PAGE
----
For #BrainAwarenessWeek, we go to Georg Bartisch, 16th century surgeon and inventor, and his Ophthamoduleia (”eye-service”), published in 1583. But in looking so closely at disorders of the eye, Bartisch necessarily became incredibly interested in the brain. The incredible wood cut prints show the delicate internal parts through the use of book-flaps. Layers of paper could be lifted away to reveal more detailed anatomy!
Many books contained such flaps, including the work of Vesalius, often considered the father of anatomy. (An excellent point about flap books may be found here, from the Bodleian). Bartisch performed surgeries on the eyes, and even advised his students on how best to hold patients down for the procedure. (Eye surgery would continue to be a horribly painful affair until 1884, when Austrian ophthalmologist Carl Koller realized that a few drops of topical cocaine solution rendered the eye immobile and numb).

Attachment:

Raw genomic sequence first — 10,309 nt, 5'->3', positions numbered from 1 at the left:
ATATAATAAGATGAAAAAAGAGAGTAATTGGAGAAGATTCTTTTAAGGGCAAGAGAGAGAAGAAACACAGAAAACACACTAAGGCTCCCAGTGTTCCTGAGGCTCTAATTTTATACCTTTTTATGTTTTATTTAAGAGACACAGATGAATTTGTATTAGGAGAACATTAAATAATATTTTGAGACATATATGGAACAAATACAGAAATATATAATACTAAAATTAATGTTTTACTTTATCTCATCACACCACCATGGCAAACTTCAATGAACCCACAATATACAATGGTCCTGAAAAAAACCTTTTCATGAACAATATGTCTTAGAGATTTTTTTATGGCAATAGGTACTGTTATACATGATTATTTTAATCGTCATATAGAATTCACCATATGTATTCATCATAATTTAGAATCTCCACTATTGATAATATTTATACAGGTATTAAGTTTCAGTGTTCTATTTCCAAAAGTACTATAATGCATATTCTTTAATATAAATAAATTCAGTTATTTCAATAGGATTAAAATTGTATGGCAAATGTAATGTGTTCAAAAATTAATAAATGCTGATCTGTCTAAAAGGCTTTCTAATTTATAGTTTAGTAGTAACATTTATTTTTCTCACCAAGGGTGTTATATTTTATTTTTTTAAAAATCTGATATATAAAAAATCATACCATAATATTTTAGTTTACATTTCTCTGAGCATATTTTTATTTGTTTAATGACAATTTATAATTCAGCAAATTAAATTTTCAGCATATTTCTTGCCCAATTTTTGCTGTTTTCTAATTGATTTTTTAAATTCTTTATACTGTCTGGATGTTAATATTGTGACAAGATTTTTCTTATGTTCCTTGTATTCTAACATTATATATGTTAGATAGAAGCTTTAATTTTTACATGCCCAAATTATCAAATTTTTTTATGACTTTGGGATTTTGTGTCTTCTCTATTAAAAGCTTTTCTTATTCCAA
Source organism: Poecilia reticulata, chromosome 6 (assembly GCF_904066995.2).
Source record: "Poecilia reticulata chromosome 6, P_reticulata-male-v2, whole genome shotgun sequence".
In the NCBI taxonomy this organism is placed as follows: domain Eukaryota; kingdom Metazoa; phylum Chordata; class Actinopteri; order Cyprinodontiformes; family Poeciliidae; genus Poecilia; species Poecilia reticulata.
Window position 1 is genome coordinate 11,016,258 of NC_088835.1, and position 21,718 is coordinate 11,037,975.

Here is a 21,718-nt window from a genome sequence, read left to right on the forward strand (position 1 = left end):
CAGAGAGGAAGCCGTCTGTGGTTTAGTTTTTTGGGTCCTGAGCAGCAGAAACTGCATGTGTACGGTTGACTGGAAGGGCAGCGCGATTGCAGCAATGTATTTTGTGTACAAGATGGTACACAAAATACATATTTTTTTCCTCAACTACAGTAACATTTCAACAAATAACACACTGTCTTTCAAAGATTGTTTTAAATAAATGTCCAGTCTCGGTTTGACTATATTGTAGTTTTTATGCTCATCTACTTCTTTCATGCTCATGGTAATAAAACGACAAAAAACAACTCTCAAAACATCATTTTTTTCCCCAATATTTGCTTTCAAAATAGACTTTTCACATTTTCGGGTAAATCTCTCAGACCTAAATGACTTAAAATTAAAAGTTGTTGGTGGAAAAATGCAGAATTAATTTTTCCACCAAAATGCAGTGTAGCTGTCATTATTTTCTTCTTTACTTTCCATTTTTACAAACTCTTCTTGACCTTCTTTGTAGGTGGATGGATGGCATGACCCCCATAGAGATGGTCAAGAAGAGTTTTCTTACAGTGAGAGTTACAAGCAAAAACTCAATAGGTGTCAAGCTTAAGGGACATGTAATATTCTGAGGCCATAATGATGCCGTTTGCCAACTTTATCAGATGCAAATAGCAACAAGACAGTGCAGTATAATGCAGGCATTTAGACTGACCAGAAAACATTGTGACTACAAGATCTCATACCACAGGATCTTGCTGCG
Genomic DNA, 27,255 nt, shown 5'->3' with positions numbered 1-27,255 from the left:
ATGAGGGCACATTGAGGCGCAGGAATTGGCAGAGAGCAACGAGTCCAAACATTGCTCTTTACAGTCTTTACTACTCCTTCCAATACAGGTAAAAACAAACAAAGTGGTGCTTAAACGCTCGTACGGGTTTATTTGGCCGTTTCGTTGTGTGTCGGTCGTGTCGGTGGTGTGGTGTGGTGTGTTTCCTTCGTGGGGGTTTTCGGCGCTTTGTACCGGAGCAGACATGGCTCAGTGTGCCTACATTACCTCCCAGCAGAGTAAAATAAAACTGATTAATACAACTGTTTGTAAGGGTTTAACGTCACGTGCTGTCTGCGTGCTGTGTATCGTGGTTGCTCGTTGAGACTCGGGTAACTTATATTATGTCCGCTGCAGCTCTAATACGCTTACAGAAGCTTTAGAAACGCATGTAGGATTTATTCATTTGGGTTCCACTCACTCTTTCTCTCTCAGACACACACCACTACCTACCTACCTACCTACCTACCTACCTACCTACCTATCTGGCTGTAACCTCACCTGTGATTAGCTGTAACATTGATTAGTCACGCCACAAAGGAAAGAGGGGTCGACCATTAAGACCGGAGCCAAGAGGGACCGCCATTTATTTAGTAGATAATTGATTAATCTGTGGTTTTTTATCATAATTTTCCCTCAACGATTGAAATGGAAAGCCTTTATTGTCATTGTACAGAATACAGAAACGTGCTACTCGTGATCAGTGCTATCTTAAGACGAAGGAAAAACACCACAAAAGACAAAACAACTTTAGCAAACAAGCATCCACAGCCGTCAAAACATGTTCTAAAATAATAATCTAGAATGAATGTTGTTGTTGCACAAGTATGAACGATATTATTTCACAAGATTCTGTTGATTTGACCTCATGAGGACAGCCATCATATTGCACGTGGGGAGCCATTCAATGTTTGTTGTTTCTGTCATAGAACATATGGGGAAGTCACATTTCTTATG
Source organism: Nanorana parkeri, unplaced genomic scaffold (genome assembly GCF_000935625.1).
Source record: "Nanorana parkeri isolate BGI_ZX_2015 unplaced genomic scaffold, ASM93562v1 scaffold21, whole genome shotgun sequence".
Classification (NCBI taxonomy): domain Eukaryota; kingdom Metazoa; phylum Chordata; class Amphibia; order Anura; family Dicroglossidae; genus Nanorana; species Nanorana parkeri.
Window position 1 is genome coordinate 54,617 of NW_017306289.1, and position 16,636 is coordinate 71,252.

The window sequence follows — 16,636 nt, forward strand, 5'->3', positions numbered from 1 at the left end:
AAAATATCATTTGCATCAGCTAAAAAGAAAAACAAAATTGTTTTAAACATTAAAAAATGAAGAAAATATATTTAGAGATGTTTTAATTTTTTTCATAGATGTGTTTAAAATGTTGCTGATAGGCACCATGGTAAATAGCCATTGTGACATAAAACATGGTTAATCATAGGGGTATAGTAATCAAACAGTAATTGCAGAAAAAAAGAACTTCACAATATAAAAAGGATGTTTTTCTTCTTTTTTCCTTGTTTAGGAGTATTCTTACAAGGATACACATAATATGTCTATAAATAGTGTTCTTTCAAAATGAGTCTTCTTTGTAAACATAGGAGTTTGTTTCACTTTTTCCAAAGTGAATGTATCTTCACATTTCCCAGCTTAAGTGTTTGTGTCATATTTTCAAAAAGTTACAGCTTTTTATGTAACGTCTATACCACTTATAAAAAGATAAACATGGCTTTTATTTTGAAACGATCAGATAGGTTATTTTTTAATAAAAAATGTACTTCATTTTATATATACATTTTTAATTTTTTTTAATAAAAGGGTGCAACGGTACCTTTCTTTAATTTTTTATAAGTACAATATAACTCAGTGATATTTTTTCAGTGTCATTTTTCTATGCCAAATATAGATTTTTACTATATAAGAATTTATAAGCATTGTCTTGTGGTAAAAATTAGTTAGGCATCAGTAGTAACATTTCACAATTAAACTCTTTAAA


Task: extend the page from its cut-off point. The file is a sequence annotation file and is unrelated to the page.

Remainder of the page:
While Bartisch does not focus on brain surgery, he nevertheless saw anatomy of the brain cavity as crucial for understanding disorders of sigh. One of the more interesting features of Bartisch’ text involves the beautifully rendered brain flaps. They could be colorized for greater effect, but the Dittrick’s copy appears as they might have hot of the block press. Stunning detail, rendered plain through innovative “paper” anatomy, Bartisch provided a glimpse “under the lid.”
Bartisch, George. Ophthalmodouleia, das ist, Augendienst. Newer und wolgegründter Bericht von Ursachen und Erkentnüs aller Gebrechen, Schäden und Mängel der Augen und des Gesichtes. [Dreszden, Matthes Stöckel] 1583